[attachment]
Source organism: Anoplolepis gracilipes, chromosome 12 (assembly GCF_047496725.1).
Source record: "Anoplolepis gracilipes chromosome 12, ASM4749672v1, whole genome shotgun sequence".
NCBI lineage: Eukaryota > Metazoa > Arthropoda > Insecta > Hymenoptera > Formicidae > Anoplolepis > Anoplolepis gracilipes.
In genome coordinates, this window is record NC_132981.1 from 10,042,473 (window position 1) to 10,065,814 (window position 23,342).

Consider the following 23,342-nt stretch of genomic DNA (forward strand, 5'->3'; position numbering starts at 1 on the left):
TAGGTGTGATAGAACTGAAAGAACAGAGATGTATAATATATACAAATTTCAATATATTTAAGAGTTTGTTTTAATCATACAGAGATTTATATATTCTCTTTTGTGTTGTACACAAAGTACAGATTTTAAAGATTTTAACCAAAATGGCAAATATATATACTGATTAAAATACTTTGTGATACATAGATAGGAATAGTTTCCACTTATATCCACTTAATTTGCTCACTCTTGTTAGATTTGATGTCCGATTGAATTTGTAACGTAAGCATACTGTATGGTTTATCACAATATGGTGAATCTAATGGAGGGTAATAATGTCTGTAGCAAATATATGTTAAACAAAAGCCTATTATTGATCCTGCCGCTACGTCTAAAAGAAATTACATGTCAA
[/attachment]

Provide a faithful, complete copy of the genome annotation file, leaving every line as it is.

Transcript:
Source organism: Anoplolepis gracilipes, chromosome 12 (assembly GCF_047496725.1).
Source record: "Anoplolepis gracilipes chromosome 12, ASM4749672v1, whole genome shotgun sequence".
NCBI lineage: Eukaryota > Metazoa > Arthropoda > Insecta > Hymenoptera > Formicidae > Anoplolepis > Anoplolepis gracilipes.
In genome coordinates, this window is record NC_132981.1 from 10,042,473 (window position 1) to 10,065,814 (window position 23,342).

Consider the following 23,342-nt stretch of genomic DNA (forward strand, 5'->3'; position numbering starts at 1 on the left):
TAGGTGTGATAGAACTGAAAGAACAGAGATGTATAATATATACAAATTTCAATATATTTAAGAGTTTGTTTTAATCATACAGAGATTTATATATTCTCTTTTGTGTTGTACACAAAGTACAGATTTTAAAGATTTTAACCAAAATGGCAAATATATATACTGATTAAAATACTTTGTGATACATAGATAGGAATAGTTTCCACTTATATCCACTTAATTTGCTCACTCTTGTTAGATTTGATGTCCGATTGAATTTGTAACGTAAGCATACTGTATGGTTTATCACAATATGGTGAATCTAATGGAGGGTAATAATGTCTGTAGCAAATATATGTTAAACAAAAGCCTATTATTGATCCTGCCGCTACGTCTAAAAGAAATTACATGTCAA